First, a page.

What is Grenache Wine?

Last Updated on November 14, 2023.

Editor’s Note: Winetraveler is a reader-supported publication and this article may contain affiliate links. We review and recommend all products independently. When you buy wine through our site, we may earn a small commission at no cost to you.

Grenache is a black grape varietal used to produce both lean and medium-bodied, black and blue fruit-forward red wines. While it’s most famously grown throughout France (France currently holds the most acreage of Grenache at over 230,000), the grape was thought to have originated in Spain, where it’s called ‘Garnacha’ and thrives due to its tolerance to hot and arid climates.


However, in a relatively recent DNA analysis done on fossilized Cannonau red grape seeds found in Sardinia (Red Cannonau is another name for Grenache in Sardinia), it was determined that the Grenache grape variety likely originated on this Italian Mediterranean island.

Grenache is a fun grape variety in that it’s spicy, grounded with soft tannins, fruit-forward and medium-bodied. This allows for wines to be paired with an endless assortment of food.

Like its Spanish cousin Tempranillo, Grenache wines will have a lower viscosity than, for example, Syrah. It typically maintains a black cherry and red garnet color in the glass while being aromatic with strawberry and plum on the nose.

A large portion of Grenache and Garnacha wine drinkers around the world appreciate this grape for its drinkability while young. Youthful Grenache gives way to fruit-forwardness and a spicy nature, all adding to Grenache’s drinkability. However, it is worth mentioning that many old-world winemakers are discovering how much more savory this wine can become if it were to be aged. While trying to find a balance between the young flavor attributes, some vintners note that it’s within aged Grenache and Garnacha that you may find the most heart in this variety.

What Does Grenache Taste Like?

It is important to note that depending on the region Grenache is grown and how it is aged, it can vary in flavor, backbone, and intensity. Classic fruit notes include plum, bright strawberry, black cherry, and currant, with white and black pepper, Asian spice, cocoa, mint, black tea, and a granite-shale minerality. When it’s fuller in body, the deeper fruit notes are more pronounced but when it’s lighter, expect more of those high-toned notes like strawberry and currant.

Grenache Food Pairings

Grenache is very versatile and food friendly. Pork, duck, Mexican dishes, Indian dishes, lamb meatballs, swordfish tacos, and flank steak all work well. If you’re into meat, try going with leaner cuts and no shortage of seasoning. Mexican food, Cajun-spiced heavy-bodied fish, and spicy Indian dishes are all equally perfect Grenache food pairings.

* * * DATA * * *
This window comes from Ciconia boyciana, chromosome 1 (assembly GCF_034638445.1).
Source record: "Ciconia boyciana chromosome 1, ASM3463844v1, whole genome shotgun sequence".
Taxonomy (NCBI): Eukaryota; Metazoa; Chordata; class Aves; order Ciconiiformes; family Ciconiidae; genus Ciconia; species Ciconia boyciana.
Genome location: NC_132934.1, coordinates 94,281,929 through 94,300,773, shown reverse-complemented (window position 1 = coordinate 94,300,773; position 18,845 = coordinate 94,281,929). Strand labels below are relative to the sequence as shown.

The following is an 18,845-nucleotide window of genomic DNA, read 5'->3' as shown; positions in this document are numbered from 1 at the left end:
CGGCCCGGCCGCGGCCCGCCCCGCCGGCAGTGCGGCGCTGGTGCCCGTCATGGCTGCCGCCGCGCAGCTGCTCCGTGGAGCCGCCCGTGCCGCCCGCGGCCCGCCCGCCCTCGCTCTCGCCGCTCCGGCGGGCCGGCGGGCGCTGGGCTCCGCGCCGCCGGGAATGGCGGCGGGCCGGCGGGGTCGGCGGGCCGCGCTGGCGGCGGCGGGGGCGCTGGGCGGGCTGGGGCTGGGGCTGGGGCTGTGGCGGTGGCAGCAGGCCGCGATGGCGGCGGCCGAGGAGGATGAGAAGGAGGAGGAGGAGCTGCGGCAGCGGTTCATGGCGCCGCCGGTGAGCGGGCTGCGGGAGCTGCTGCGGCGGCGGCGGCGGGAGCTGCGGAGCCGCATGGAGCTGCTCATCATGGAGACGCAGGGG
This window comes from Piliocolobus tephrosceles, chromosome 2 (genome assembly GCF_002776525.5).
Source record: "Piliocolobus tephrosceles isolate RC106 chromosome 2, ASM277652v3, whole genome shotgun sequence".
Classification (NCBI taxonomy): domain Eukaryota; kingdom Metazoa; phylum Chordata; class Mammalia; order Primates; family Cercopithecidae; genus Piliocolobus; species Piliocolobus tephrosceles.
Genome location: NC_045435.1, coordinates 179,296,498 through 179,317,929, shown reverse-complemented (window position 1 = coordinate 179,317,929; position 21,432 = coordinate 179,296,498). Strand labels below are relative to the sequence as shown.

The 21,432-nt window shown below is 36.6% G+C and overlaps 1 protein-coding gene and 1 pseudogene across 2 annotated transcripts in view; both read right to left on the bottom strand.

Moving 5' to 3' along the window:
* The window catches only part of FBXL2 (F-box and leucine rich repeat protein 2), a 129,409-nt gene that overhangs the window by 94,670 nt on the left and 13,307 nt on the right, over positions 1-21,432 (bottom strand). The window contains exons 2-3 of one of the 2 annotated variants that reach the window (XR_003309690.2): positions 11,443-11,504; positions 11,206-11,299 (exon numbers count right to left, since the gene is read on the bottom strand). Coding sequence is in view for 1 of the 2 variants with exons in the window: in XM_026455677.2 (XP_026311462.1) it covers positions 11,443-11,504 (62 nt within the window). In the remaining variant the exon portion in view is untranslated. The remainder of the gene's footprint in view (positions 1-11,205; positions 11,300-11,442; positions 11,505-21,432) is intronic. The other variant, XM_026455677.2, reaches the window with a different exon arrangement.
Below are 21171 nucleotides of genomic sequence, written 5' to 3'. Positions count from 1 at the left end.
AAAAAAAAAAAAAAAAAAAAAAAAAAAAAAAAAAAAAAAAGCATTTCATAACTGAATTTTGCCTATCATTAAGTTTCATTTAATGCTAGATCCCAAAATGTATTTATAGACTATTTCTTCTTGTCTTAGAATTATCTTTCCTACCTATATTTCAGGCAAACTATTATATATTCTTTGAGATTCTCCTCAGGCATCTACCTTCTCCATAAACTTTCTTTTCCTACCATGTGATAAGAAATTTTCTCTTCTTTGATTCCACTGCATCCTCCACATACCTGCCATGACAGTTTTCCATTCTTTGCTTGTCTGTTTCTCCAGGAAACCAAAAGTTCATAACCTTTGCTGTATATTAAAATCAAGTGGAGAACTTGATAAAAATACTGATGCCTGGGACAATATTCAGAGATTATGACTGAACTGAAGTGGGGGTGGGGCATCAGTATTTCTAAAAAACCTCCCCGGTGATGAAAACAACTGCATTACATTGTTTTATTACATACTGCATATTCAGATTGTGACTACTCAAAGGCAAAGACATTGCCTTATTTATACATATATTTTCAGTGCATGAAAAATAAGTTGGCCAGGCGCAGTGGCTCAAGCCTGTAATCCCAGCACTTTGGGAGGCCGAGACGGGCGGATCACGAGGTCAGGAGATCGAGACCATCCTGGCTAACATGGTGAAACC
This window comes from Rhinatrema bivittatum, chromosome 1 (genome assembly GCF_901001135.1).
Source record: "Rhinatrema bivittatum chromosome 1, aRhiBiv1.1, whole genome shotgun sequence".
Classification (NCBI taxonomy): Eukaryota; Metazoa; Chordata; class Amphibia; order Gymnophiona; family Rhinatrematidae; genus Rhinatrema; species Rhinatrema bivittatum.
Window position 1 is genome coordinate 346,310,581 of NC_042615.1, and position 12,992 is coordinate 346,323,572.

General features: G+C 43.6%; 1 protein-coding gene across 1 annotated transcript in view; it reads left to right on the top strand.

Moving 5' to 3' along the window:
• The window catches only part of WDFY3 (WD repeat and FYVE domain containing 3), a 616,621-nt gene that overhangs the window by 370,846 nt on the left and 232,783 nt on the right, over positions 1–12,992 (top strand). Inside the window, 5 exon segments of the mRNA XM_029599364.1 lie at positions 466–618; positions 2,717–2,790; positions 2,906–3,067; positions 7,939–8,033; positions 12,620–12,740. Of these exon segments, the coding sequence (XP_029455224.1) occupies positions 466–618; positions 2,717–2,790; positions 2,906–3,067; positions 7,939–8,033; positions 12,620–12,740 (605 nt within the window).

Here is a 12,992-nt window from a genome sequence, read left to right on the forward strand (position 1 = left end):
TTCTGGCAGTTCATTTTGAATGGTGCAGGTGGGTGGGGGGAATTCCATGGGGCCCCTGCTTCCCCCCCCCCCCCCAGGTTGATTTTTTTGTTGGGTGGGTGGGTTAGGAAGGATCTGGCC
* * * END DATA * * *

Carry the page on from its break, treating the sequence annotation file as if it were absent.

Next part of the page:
For vegetarian dishes, anything from frittata to paella can work if the seasoning is up to task.

Climate and Terroir for Grenache

Currently, Grenache is grown vastly throughout the Rhone region of France and Central to Northeastern Spain – West of Catalonia. It grows well in dry, warm, and well-drained soil.

In Priorat, Spain, Garnatxa vines thrive in schist and slate-based soil where they strain for their nutriment. Ultimately, these vines produce rich and complex wines with elevated alcohol content. Sometimes over 17%!

Rhône and Catalonia provide unique granite, limestone, and shale soil compositions – which retain heat well. This further enhances not only Grenaches’ ability to grow well but also its flavor profile.

New World wine-growing regions throughout Southern California and the Hill Country of Central Texas have also had strong success in producing Grenache. The climate and soil makeup in these regions is similar to that of Southern France and Central Spain.

How is Grenache Aged?

Bigger, bolder versions of Grenache are very age-worthy, depending on how they’re crafted. Grenache-based Rhône blends can age for years, as can higher-end Garnacha from Spain. Cannonaus are often meant to be drunk young but they do have the heft to fare well over time.

Try some of these great Grenache wines from around the world:

Learn About These Other Wine Grape Varieties

Written By Jamie Metzgar

Jamie Elizabeth Metzgar began her career in wine by pouring in a tasting room on the East End of Long Island, NY. After moving to New York City, she landed a position at Chambers Street Wines where she was encouraged to pursue wine education at the Wine & Spirits Education Trust (WSET). She earned Level III certification there and has since earned California Wine Appellation Specialist and Certified Specialist of Wine certifications as well. After way too many moves, she has recently landed in Northern California where she is compiling an unofficial roster of dog-friendly tasting rooms.

Get Articles Like These Directly in Your Inbox!

Subscribe to Winetraveler and receive notifications when new articles are published.


Black, Blue & Red (Plum, Strawberry, Black Cherry, Black Currant)

Earth & Mineral Notes

Granite, Shale

Additional Complexities

White Pepper, Black Pepper, Asian Spice

Structure & Body

Body Medium

Sugar Dry

Tannins Medium

Acid Medium, Medium-Minus

Alcohol High (14.5%-16.5% ABV)

Finish Smooth, Fruit Forward, Medium

Pork, Duck, Mexican Dishes, Indian Dishes, Lamb Meatballs, Swordfish Tacos, Flank Steak

If you're into meat, try going with leaner cuts and no shortage of seasoning. Mexican food, cajun-spiced heavy bodied fish and spicy Indian dishes are all equally perfect Grenache food pairings. Try out some of these great recipes alongside your next glass of Grenache, Red Cannonau or Garnacha wine!